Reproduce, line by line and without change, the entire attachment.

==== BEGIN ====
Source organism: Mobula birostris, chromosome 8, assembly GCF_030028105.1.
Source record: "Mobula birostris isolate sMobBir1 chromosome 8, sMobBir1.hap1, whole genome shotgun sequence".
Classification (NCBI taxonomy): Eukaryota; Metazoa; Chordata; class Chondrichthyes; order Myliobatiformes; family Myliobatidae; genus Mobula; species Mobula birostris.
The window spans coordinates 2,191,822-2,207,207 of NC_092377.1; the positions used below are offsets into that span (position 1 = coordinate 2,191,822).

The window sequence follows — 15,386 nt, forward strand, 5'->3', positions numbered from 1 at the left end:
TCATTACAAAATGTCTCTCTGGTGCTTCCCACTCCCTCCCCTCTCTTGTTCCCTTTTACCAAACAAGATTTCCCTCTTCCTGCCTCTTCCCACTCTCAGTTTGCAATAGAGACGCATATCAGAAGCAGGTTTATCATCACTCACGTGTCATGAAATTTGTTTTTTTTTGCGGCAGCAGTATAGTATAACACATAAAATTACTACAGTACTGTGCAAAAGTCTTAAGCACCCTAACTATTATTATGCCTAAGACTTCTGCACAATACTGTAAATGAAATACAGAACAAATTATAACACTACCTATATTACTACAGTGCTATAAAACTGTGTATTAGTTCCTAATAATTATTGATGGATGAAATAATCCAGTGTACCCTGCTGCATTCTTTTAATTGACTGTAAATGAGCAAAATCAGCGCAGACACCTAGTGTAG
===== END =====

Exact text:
Source organism: Mobula birostris, chromosome 8, assembly GCF_030028105.1.
Source record: "Mobula birostris isolate sMobBir1 chromosome 8, sMobBir1.hap1, whole genome shotgun sequence".
Classification (NCBI taxonomy): Eukaryota; Metazoa; Chordata; class Chondrichthyes; order Myliobatiformes; family Myliobatidae; genus Mobula; species Mobula birostris.
The window spans coordinates 2,191,822-2,207,207 of NC_092377.1; the positions used below are offsets into that span (position 1 = coordinate 2,191,822).

The window sequence follows — 15,386 nt, forward strand, 5'->3', positions numbered from 1 at the left end:
TCATTACAAAATGTCTCTCTGGTGCTTCCCACTCCCTCCCCTCTCTTGTTCCCTTTTACCAAACAAGATTTCCCTCTTCCTGCCTCTTCCCACTCTCAGTTTGCAATAGAGACGCATATCAGAAGCAGGTTTATCATCACTCACGTGTCATGAAATTTGTTTTTTTTTGCGGCAGCAGTATAGTATAACACATAAAATTACTACAGTACTGTGCAAAAGTCTTAAGCACCCTAACTATTATTATGCCTAAGACTTCTGCACAATACTGTAAATGAAATACAGAACAAATTATAACACTACCTATATTACTACAGTGCTATAAAACTGTGTATTAGTTCCTAATAATTATTGATGGATGAAATAATCCAGTGTACCCTGCTGCATTCTTTTAATTGACTGTAAATGAGCAAAATCAGCGCAGACACCTAGTGTAG